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Bible Encyclopedias

Kitto's Popular Cyclopedia of Biblial Literature


On, 1

On (strength), a chief of the tribe of Reuben, who was one of the accomplices of Korah in the revolt against the authority of Moses and Aaron. He is mentioned among the leaders of this conspiracy in the first instance (), but does not appear in any of the subsequent transactions, and is not by name included in the final punishment. The Rabbinical tradition is, that the wife of On persuaded her husband to abandon the enterprise.

On, 2

On, one of the oldest cities in the world, situated in Lower Egypt, about two hours N.N.E. from Cairo. The Septuagint translates the name On by Heliopolis, which signifies 'city of the sun;' and in , it bears a name, Beth-shemesh, of equivalent import. On is a Coptic and ancient Egyptian word, signifying light and the sun. The site is now marked by low mounds, enclosing a space about three-quarters of a mile in length by half a mile in breadth, which was once occupied by houses and by the celebrated Temple of the Sun. This area is at present a plowed field, a garden of herbs; and the solitary obelisk which still rises in the midst of it is the sole remnant of the former splendors of the place. In the days of Edrisi and Abdallatif the place bore the name of Ain Shems; and in the neighboring village, Matariyeh, is still shown an ancient well bearing the same name. Nearby it is a very old sycamore, its trunk straggling and gnarled, under which legendary tradition relates that the holy family once rested. Heliopolis was the capital of a district or nomos bearing the same name.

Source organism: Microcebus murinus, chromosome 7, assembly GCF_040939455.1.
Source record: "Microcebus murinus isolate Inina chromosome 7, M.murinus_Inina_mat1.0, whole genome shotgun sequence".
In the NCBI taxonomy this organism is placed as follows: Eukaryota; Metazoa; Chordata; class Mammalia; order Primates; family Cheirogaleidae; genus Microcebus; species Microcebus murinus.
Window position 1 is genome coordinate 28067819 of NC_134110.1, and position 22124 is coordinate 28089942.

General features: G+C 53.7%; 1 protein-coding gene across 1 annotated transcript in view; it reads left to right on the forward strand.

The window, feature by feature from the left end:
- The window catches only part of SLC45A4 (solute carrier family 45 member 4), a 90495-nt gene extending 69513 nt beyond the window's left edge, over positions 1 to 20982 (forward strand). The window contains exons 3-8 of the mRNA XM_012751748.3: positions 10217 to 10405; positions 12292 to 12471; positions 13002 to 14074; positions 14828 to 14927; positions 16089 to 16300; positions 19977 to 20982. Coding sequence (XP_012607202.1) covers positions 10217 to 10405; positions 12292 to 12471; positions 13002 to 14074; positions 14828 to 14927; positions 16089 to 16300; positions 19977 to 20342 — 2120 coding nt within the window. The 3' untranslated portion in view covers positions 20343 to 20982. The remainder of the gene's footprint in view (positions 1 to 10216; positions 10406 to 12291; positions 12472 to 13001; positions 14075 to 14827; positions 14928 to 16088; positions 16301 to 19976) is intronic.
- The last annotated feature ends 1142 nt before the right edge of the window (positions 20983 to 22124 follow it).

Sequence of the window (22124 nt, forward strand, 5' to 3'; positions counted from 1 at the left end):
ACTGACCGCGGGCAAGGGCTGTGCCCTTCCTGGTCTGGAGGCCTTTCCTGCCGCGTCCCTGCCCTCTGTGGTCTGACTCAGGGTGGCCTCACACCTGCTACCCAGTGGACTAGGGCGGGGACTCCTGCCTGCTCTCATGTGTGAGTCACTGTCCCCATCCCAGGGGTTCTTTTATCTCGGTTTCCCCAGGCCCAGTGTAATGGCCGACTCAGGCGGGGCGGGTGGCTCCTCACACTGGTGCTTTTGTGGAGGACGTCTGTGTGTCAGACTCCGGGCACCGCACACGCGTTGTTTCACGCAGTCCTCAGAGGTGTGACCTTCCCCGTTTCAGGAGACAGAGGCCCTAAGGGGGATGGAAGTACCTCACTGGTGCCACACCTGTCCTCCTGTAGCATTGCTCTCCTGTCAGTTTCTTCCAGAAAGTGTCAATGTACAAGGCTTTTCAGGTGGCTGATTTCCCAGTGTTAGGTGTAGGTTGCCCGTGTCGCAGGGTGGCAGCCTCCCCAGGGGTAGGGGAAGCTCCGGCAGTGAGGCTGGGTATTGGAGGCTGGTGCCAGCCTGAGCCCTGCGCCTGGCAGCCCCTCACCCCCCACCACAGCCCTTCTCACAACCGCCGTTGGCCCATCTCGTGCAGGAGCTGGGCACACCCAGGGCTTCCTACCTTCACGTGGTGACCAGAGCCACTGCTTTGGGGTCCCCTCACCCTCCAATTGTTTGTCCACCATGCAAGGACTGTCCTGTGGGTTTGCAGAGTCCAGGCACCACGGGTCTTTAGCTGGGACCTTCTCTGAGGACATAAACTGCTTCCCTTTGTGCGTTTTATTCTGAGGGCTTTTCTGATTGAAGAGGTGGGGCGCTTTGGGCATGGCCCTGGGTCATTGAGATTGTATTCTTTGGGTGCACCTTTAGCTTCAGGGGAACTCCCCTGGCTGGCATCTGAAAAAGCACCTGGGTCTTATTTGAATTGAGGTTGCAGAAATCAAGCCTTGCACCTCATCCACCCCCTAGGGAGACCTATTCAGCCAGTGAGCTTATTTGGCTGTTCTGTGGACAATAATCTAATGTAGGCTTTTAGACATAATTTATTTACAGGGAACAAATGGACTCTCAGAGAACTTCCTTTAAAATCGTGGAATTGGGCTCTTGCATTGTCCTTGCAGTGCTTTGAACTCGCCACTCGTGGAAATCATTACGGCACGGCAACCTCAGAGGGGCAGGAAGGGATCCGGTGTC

The place is mentioned in , where it is said that Pharaoh gave to Joseph a wife, Asenath, the daughter of Potipherah, priest of On (). From the passage in Jeremiah it may be inferred that it was distinguished for idolatrous worship. The names, 'City of the Sun,' 'Temples of the Sun,' connected with the place, taken in conjunction with the passage just alluded to, seem to refer the mind to the purer form of worship which prevailed at a very early period in Egypt, namely, the worship of the heavenly bodies, and thence to carry the thoughts to the deteriorations which it afterwards underwent in sinking to the adoration of images and animals.

The traces of this city which are found in classic authors correspond with the little of it that we know from the brief intimations of Holy Writ. According to Herodotus, Heliopolis was one of the four great cities that were rendered famous in Egypt by being the centers of solemn religious festivals, which were attended by splendid processions and homage to the gods. In Heliopolis the observance was held in honor of the sun. It had its priesthood, a numerous and learned body, celebrated before other Egyptians for their historical and antiquarian lore; it long continued the university of the Egyptians, the chief seat of their science; the priests dwelt as a holy community in a spacious structure appropriated to their use. The city suffered heavily by the Persian invasion. At an early period remains of its famous temple were found. An obelisk which the Emperor Augustus caused to be carried to Rome, and placed in the Campus Martius, is held by Zoega to have been brought from Heliopolis, and to have owed its origin to Sesostris. This city furnished works of art to Augustus for adorning Rome, and to Constantine for adorning Constantinople. Ritter says that the sole remaining obelisk is from 60 to 70 feet high, of a block of red granite, bearing hieroglyphics which remind the beholder of what Strabo terms the Etruscan style. 'The figure of the cross which it bears has attracted the special notice of Christian antiquaries.'





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Bibliography Information
Kitto, John, ed. Entry for 'On'. "Kitto's Popular Cyclopedia of Biblial Literature".

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